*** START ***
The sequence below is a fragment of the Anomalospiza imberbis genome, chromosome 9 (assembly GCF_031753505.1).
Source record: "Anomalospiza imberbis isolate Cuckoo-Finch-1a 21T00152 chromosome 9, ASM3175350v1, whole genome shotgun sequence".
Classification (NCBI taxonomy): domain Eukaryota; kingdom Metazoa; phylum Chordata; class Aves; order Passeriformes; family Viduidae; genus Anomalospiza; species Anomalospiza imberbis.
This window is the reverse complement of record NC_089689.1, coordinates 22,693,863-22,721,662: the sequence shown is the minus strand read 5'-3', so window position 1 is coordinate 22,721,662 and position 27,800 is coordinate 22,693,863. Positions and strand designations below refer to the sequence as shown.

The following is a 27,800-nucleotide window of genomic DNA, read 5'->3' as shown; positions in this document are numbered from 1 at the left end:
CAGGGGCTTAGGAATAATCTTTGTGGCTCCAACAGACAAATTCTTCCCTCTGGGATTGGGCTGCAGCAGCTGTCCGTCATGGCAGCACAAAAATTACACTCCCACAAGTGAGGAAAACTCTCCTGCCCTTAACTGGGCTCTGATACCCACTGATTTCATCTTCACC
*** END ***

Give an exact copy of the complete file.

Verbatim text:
The sequence below is a fragment of the Anomalospiza imberbis genome, chromosome 9 (assembly GCF_031753505.1).
Source record: "Anomalospiza imberbis isolate Cuckoo-Finch-1a 21T00152 chromosome 9, ASM3175350v1, whole genome shotgun sequence".
Classification (NCBI taxonomy): domain Eukaryota; kingdom Metazoa; phylum Chordata; class Aves; order Passeriformes; family Viduidae; genus Anomalospiza; species Anomalospiza imberbis.
This window is the reverse complement of record NC_089689.1, coordinates 22,693,863-22,721,662: the sequence shown is the minus strand read 5'-3', so window position 1 is coordinate 22,721,662 and position 27,800 is coordinate 22,693,863. Positions and strand designations below refer to the sequence as shown.

The following is a 27,800-nucleotide window of genomic DNA, read 5'->3' as shown; positions in this document are numbered from 1 at the left end:
CAGGGGCTTAGGAATAATCTTTGTGGCTCCAACAGACAAATTCTTCCCTCTGGGATTGGGCTGCAGCAGCTGTCCGTCATGGCAGCACAAAAATTACACTCCCACAAGTGAGGAAAACTCTCCTGCCCTTAACTGGGCTCTGATACCCACTGATTTCATCTTCACC